Using renewable energy: Recharging using electricity generated by renewable energy sources (such as solar, wind, hydropower or biomass) can cut CO2 emissions dramatically. Smart vehicle-to-grid communication can help utilities better use renewable energy sources. For example, it can allow vehicles to recharge when wind power is most available (usually at night) or during the day from solar arrays, depending on the renewable source available and its output. As the power-generation sector continues to improve its fuel mix, the environmental impact of driving a plug-in vehicle will diminish substantially – perhaps even toward zero.
Adding more renewable fuel sources to electrical grids will take time. Ford is working with utility partners to develop home-based solar recharging stations that will allow EV owners to obtain the power they need to charge their vehicles from renewable sources, even if the overall electricity grid powering their home has not shifted to renewable.
“Smart grids and smart charging:” The development of “smart grid” technologies, which can provide utilities and customers with real-time information on energy use and energy prices, is a key enabler of efficient integration of electric vehicles and grids, and an important strategy to maximize EV efficiency and environmental benefits.
Smart grids will help make the electrical grid and electrical vehicle charging more efficient by channeling vehicle recharging to times when electrical grid resources are currently underutilized. Since demand for electricity fluctuates (generally peaking in the afternoon and dropping off at night), utilities typically use a mix of fuels and power plant types to meet demand. That means the environmental impacts of electric vehicle use will vary depending on where and when the vehicles are charged. During certain seasons and particularly at night, utilities generally have excess generation capacity – unused resources that create financial inefficiency. Charging PHEVs and BEVs during these off-peak hours, when this excess capacity is available, can increase the overall efficiency of the electric grid – potentially reducing CO2 emissions, as well as the cost of electricity. But if PHEVs and BEVs are charged at peak times, that could create increased CO2 emissions from power generation and also create demand for additional power plants. Utilities have a role to play in educating electrified-vehicle users and providing them with incentives to charge their vehicles at the most beneficial times.
With all these variables, utilities will be key partners in defining and developing electricity supply systems for electric vehicles that are efficient, affordable and environmentally sound. That’s why Ford has partnered with several utilities throughout the U.S. and Canada, as well as with the U.S. Department of Energy, for its PHEV pilot program. For more information on our work with utilities, please see Collaborating with Utilities and Municipalities.
Value Charging by Microsoft, which is available first on Ford U.S. vehicles, also helps to maximize the efficiency of charging and the environmental benefits of EVs. This system communicates with local utilities to find off-peak times to charge, which helps to prevent the need for infrastructure upgrades to support added energy demand and reduce the production of additional CO2. Ford and Microsoft plan to continue to work with utility partners and municipalities to help further develop systems to maximize the effectiveness of electric vehicles and their interaction with the electricity grid.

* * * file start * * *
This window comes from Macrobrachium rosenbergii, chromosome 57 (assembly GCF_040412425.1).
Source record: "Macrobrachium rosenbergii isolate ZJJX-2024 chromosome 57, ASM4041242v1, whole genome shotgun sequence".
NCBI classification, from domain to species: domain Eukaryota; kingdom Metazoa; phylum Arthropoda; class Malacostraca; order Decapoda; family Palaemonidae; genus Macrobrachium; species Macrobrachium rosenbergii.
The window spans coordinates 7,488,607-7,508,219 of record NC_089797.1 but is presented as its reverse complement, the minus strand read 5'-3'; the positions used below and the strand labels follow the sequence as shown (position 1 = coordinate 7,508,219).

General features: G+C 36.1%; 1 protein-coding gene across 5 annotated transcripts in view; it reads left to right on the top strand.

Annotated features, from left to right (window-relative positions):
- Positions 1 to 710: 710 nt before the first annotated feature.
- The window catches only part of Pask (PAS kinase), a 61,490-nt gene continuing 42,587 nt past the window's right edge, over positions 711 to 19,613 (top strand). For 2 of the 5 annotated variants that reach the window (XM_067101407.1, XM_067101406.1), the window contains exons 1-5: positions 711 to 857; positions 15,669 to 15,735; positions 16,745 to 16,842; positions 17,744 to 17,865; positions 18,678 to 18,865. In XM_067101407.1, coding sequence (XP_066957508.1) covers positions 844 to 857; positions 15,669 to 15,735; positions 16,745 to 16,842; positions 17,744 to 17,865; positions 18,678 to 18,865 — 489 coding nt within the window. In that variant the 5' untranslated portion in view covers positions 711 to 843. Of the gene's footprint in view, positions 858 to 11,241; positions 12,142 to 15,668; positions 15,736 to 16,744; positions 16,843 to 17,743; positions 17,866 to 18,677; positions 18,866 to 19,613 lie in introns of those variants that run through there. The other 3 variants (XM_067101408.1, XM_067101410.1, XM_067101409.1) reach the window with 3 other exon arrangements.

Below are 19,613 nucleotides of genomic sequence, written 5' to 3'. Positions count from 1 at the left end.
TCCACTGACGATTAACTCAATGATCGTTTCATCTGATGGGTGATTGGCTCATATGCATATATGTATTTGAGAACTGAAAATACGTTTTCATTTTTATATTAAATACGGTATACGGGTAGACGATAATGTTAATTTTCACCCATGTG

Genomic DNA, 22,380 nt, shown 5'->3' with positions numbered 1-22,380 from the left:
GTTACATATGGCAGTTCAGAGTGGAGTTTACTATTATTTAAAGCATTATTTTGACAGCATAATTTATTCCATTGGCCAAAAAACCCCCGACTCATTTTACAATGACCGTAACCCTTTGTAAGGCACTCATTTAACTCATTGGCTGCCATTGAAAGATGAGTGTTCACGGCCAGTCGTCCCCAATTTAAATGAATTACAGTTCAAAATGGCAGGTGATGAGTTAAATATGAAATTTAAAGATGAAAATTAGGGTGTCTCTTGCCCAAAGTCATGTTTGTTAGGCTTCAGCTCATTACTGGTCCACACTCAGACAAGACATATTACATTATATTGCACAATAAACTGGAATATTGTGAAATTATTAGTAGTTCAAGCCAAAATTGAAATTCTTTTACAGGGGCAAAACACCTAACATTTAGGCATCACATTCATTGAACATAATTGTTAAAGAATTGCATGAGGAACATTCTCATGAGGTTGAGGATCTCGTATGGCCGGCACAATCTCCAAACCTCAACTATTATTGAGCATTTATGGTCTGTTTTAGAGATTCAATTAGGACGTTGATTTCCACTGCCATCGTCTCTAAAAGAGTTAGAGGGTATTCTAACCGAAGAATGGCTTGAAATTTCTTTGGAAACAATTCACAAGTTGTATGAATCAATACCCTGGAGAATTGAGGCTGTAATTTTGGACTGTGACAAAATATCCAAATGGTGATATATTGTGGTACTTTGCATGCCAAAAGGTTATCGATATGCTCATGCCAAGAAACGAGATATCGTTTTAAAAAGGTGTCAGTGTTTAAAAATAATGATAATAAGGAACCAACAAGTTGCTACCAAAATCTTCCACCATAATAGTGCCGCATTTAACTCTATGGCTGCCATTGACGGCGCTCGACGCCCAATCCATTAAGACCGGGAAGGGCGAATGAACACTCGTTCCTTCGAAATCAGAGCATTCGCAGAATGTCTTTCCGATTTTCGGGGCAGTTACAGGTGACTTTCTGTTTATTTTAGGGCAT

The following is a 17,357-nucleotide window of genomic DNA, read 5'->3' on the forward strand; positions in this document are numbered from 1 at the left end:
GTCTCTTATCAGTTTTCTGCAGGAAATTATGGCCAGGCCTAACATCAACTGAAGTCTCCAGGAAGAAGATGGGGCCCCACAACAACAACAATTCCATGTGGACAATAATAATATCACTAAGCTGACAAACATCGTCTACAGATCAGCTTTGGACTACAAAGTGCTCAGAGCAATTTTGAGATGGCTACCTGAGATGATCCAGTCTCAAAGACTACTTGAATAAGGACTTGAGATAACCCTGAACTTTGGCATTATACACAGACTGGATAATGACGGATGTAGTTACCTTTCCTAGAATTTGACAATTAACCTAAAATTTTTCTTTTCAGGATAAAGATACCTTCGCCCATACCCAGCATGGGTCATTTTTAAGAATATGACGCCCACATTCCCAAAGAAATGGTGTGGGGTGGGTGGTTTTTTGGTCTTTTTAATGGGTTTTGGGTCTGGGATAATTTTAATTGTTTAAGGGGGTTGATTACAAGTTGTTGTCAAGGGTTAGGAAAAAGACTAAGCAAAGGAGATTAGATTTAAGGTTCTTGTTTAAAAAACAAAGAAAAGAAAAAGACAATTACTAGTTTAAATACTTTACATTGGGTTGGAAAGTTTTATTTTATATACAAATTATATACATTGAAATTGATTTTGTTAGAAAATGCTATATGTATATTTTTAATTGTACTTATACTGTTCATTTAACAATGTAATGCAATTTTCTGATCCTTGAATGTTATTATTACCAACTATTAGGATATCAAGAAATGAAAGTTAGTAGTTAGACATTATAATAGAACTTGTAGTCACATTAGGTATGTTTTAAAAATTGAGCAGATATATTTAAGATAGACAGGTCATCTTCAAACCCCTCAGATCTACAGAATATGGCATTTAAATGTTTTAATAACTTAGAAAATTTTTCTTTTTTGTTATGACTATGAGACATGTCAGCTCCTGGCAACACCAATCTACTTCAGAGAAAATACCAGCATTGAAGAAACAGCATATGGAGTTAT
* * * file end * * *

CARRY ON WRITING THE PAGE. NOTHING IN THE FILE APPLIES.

A Holistic Environmental Approach
Reducing emissions and maximizing vehicle efficiency are just some of the elements of our strategy to maximize the environmental benefits of EVs. We are also using green power and green technologies to manufacture our EVs, and we are using green materials in our electrified vehicles and charging stations. The Michigan Assembly Plant, for example, which will produce the Focus Electric, C-MAX Energi and C-MAX Hybrid, in addition to the standard gas-powered Focus, will be powered by the largest solar array in the state of Michigan. We have partnered with DTE Energy to build this solar panel system at the plant. We are also working with DTE Energy to develop a stationary battery energy storage system that will store excess power produced by the solar array until it is needed in the plant. This battery storage system will use electric vehicle batteries that have reached the end of their useful lives in vehicles. This approach provides a second life for vehicle batteries, which reduces waste and maximizes the efficiency of solar power. The plant also draws power from local landfill gas, making productive use of methane generated from decaying trash, which reduces emissions of this potent greenhouse gas. The plant also uses solar-powered tugs, which move vehicles and parts around the plant. See the Michigan Assembly Plant case study for more details on these green manufacturing strategies.
Ford is also using green materials in our HEVs, BEVs and PHEVs, as well as many of our other vehicles, to further maximize their environmental benefits. For example, our existing HEVs use recycled-content seat fabrics. The Escape Hybrid, as well as the gas version, has been using soy foam seats for several years. Starting in 2011, all of our U.S. vehicles will use soy foam, including the Focus Electric. The Focus Electric will also use a material called Lignotock behind the cloth on the door. Derived from 85 percent wood fibers, this renewable material reduces weight and provides better sound-deadening benefits compared to conventional glass-reinforced thermal plastics. In addition, the vehicle-charging stations we developed with Leviton use 60 percent recycled materials. For more information about our use of green materials in vehicles, please see Sustainable Materials.